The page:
37. mhl says:

    John: I see what you’re saying, but I think the idea is that once you can accept that “he’s” can mean “he has” in some context you can use that to unpack that part of the clue independent of the rest.

    I think the case of that type that causes comment most often is the number of different expansions that “setter’s” can have, even ignoring those that use the setter’s name:

    * MY and IAM: everyone, I’d guess, is happy with these.

    * IVE and IHAVE: I think most people are happy with these in any situation, but this is the case where you’d be worried about what the succeeding word is.

    * IHAS, IIS, MEIS, MES, MEHAS, etc.: I still think these are fair on the basis that you can decode the “setter” and “‘s” separately, but I suppose many would object. (They’re not so useful in clueing, so less to come up anyway.)

  38. John says:

    Yes Mhl, I accept all you say. It’s a question of regarding each element of the clue as a separate cryptic entity. My comments arise from my particular liking for elegant clues in which both surface and cryptic meanings make sense individually, and, even better, where there is a connection between the two, but I accept that this is not always easy to do. Some setters, though, manage to achieve it most of the time. Some don’t.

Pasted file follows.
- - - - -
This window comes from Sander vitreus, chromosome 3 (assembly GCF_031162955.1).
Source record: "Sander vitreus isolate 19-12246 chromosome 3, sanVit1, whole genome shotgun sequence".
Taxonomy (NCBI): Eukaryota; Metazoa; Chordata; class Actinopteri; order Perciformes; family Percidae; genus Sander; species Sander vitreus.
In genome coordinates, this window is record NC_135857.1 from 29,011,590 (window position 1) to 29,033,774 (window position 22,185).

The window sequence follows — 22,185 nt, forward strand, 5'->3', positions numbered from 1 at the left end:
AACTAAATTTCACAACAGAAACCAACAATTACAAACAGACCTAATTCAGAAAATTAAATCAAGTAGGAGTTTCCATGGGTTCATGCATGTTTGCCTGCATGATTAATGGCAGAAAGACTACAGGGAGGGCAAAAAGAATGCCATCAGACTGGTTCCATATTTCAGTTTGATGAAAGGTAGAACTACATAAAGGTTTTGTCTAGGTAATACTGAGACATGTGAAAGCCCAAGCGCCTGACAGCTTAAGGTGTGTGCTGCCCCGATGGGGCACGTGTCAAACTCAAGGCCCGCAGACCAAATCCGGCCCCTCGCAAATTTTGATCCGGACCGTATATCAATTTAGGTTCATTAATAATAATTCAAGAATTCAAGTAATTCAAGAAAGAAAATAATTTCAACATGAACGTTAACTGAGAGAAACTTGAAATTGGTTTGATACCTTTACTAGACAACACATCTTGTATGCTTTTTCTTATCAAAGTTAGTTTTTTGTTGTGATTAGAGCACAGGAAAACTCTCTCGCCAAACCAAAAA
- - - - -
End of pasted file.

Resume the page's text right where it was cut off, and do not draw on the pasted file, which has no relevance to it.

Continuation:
Anyway, it makes for an interesting and stimulating discussion, which is what I trust we are striving for when we comment.

  39. mhl says:

    John: indeed :)

    Incidentally, in reference to JamieC’s comment #31, these have been such examples in fairly recent Guardian crosswords. None provoked any comment here, but I suspect there were many fewer people who were posting in general then…

  40. Eddie Nabook says:

    I don’t do the crossword until the evening, so I’m late to the party here. But for what it’s worth, I thought 12 and 27 were very fair clues (in that I solved them!) and I didn’t get 5 and 16, but that’s because I didn’t pay enough attention to Latin at school. But I will know them for next time – which for me, at least, is part of the pleasure.

  41. Barnaby says:

    Like Eddie, I’m an evening solver, so late to comment here. With the lowest possible grade in O-level Latin under my belt (was it a grade U?), I didn’t find it terribly difficult, though it took me a while to remember the full form of ibid. – like Mhl I became fixated on passim while knowing it wasn’t right.

    I couldn’t justify 12ac or 27ac at all, though, before coming here.